• Bright’s very aware of the needs of those people who are particularly lacking in power, validation and or culturally reflective experiences.
  • We aim to do right by those whose lives most need improvement.
  • We prioritise our work with those people most socially powerless. We focus on situations where the most marginalized people are even further disadvantaged.
  • Our suggestions, strategy and practice are informed and continuously adapted in line with what’s happening out there in the real world.
  • Being appreciative and loving of people. We might not be related or share the same views, but we’re all fundamentally connected, and therefore have a responsibility to one and other.
  • We love animals: what they offer and represent. Buddy, Marion’s support dog, has always conveyed an accessible, unthreatening, informal organisational ‘personality’.
  • Our approach is to be palpably appreciative of staff and to provide resources which are appealing, validating, practical and easy to use. We want the tone, intention and contents of the resources we create resonate with the people who use them and this plays a big part in their motivation and energy to participate.
  • Mirroring back to mental health ward staff themselves in their best possible light.
  • Communication is what we do at Bright. We find out about excellence enthuse about and publicise this.
  • In our free-form way we work in partnership with other service user and staff associates, other charities, services and organisations to improve the experiences of those social groups in the most need.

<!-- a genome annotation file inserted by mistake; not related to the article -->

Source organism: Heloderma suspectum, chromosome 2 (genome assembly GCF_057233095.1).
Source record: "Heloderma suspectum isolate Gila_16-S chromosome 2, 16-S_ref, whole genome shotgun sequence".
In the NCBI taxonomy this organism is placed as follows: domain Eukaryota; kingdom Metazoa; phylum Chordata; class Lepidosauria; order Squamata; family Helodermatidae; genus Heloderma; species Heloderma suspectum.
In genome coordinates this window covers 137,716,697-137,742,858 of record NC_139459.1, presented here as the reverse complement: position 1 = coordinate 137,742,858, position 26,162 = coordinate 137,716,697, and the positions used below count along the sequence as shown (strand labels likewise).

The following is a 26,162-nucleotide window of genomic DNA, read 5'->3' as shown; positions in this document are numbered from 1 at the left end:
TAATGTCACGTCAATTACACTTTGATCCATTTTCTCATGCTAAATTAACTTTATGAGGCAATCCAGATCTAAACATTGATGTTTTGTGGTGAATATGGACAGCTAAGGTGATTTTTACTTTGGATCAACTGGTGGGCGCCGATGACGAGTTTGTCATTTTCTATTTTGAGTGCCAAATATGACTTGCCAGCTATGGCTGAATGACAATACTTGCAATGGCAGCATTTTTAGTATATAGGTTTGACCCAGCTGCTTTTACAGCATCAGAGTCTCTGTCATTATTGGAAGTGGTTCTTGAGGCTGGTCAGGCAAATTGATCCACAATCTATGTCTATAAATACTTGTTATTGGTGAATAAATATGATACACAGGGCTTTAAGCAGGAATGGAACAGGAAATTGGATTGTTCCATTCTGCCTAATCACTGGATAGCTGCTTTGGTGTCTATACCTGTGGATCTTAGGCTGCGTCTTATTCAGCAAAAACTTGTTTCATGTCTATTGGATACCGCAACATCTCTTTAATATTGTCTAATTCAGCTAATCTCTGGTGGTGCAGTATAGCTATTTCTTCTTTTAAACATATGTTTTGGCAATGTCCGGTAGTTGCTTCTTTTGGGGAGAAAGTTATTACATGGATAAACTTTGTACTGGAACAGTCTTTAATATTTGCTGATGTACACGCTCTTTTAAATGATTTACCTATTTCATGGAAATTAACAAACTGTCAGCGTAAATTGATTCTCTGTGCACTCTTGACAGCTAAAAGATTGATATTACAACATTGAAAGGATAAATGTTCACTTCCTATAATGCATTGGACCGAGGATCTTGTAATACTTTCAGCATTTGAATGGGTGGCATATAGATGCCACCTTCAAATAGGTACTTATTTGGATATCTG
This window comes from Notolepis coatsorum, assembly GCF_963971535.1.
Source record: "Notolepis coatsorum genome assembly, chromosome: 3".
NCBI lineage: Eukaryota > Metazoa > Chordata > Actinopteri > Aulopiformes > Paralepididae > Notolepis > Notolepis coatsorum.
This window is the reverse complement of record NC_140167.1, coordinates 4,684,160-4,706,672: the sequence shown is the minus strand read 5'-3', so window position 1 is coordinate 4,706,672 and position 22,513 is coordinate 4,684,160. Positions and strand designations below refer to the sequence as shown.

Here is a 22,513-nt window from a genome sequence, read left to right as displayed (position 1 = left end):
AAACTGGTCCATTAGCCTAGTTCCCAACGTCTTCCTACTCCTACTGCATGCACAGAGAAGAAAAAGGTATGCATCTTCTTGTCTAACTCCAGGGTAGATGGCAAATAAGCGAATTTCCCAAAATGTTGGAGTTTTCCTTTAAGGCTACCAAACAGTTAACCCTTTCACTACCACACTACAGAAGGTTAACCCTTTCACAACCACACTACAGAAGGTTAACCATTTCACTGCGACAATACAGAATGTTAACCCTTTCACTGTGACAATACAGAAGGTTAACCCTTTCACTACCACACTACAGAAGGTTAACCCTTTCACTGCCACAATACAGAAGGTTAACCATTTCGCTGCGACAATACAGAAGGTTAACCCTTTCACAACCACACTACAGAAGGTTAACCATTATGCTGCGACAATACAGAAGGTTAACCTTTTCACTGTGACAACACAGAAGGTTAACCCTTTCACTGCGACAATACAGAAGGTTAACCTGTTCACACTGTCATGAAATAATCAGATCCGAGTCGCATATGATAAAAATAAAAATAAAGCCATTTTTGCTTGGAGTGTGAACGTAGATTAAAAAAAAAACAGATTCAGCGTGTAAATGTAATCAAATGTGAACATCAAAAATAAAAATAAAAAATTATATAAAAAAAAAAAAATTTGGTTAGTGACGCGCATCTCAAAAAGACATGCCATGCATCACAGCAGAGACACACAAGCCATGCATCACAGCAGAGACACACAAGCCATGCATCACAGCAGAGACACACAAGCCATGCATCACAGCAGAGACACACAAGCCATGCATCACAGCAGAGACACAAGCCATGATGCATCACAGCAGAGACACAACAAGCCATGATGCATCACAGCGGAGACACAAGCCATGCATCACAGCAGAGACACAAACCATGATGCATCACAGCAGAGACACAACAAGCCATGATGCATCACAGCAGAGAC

• Essentially, we celebrate what’s good. We love staff public recognition through non-competitive awards’ schemes, and avoid the ‘winner takes all’ approach.
  • We take an appreciative inquiry approach – focusing on increasing what an organization does well rather than on eliminating or trying to fix what it does badly.
  • We encourage out of and weave into our work: happiness, diversity, flexibility, responsiveness, creativity, improvisation, adaptation, spontaneity, serendipity.
  • We aim to create resources which are pretty future-proof. We’re mindful that mental health wards are very low-tech and our focus is on how people feel and act – basically, the power of relationship.
  • We’re big fans of frugal innovation and celebrate Jugaadness. Scouting, spawning, sustaining and scaling up grassroots innovations.
  • Our greatest influences and teachers are our wards. We recognise that front-line staff necessarily have a much better grasp of what’s needed than we can do. And the process and fact of developing their own methods, priorities and practices also increase the likelihood of sustainable improvements.”

Nic Higham

Inpatient Care Project Manager/ Young persons lead (2008 – 2019), beat-maker, coffee-lover



So, thank you, Marion and Buddy. You will be cherished and honoured in all we do in the future. You have left a very BRIGHT legacy.